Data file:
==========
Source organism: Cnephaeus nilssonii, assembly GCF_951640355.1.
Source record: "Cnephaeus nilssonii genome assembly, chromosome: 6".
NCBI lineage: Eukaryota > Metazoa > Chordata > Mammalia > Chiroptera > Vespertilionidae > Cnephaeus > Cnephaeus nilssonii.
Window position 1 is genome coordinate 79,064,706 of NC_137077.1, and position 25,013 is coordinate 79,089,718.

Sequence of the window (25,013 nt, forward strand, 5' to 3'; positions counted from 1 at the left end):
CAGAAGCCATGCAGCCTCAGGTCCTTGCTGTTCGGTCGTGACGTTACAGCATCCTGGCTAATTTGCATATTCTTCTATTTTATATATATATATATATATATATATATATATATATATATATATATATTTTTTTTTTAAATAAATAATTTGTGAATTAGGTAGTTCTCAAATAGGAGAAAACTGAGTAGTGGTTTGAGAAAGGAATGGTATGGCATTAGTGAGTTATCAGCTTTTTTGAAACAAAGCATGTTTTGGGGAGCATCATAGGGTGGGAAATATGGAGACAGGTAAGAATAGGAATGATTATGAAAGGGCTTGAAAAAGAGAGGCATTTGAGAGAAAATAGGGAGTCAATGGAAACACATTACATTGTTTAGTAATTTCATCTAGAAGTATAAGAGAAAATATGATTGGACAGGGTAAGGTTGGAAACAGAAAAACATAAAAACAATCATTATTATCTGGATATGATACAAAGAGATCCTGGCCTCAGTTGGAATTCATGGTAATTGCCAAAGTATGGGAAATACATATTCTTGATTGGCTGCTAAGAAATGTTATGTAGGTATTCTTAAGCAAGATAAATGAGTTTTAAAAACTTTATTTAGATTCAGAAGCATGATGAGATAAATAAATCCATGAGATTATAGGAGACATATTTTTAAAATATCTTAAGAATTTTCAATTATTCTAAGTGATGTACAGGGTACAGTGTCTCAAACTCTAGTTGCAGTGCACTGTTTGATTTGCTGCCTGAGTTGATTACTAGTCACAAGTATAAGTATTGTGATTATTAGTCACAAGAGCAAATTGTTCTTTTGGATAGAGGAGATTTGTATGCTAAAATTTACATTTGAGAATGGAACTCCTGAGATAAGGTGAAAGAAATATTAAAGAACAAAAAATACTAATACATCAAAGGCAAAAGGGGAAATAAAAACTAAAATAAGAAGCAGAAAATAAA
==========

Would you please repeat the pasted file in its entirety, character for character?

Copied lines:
Source organism: Cnephaeus nilssonii, assembly GCF_951640355.1.
Source record: "Cnephaeus nilssonii genome assembly, chromosome: 6".
NCBI lineage: Eukaryota > Metazoa > Chordata > Mammalia > Chiroptera > Vespertilionidae > Cnephaeus > Cnephaeus nilssonii.
Window position 1 is genome coordinate 79,064,706 of NC_137077.1, and position 25,013 is coordinate 79,089,718.

Sequence of the window (25,013 nt, forward strand, 5' to 3'; positions counted from 1 at the left end):
CAGAAGCCATGCAGCCTCAGGTCCTTGCTGTTCGGTCGTGACGTTACAGCATCCTGGCTAATTTGCATATTCTTCTATTTTATATATATATATATATATATATATATATATATATATATATATATATTTTTTTTTTAAATAAATAATTTGTGAATTAGGTAGTTCTCAAATAGGAGAAAACTGAGTAGTGGTTTGAGAAAGGAATGGTATGGCATTAGTGAGTTATCAGCTTTTTTGAAACAAAGCATGTTTTGGGGAGCATCATAGGGTGGGAAATATGGAGACAGGTAAGAATAGGAATGATTATGAAAGGGCTTGAAAAAGAGAGGCATTTGAGAGAAAATAGGGAGTCAATGGAAACACATTACATTGTTTAGTAATTTCATCTAGAAGTATAAGAGAAAATATGATTGGACAGGGTAAGGTTGGAAACAGAAAAACATAAAAACAATCATTATTATCTGGATATGATACAAAGAGATCCTGGCCTCAGTTGGAATTCATGGTAATTGCCAAAGTATGGGAAATACATATTCTTGATTGGCTGCTAAGAAATGTTATGTAGGTATTCTTAAGCAAGATAAATGAGTTTTAAAAACTTTATTTAGATTCAGAAGCATGATGAGATAAATAAATCCATGAGATTATAGGAGACATATTTTTAAAATATCTTAAGAATTTTCAATTATTCTAAGTGATGTACAGGGTACAGTGTCTCAAACTCTAGTTGCAGTGCACTGTTTGATTTGCTGCCTGAGTTGATTACTAGTCACAAGTATAAGTATTGTGATTATTAGTCACAAGAGCAAATTGTTCTTTTGGATAGAGGAGATTTGTATGCTAAAATTTACATTTGAGAATGGAACTCCTGAGATAAGGTGAAAGAAATATTAAAGAACAAAAAATACTAATACATCAAAGGCAAAAGGGGAAATAAAAACTAAAATAAGAAGCAGAAAATAAA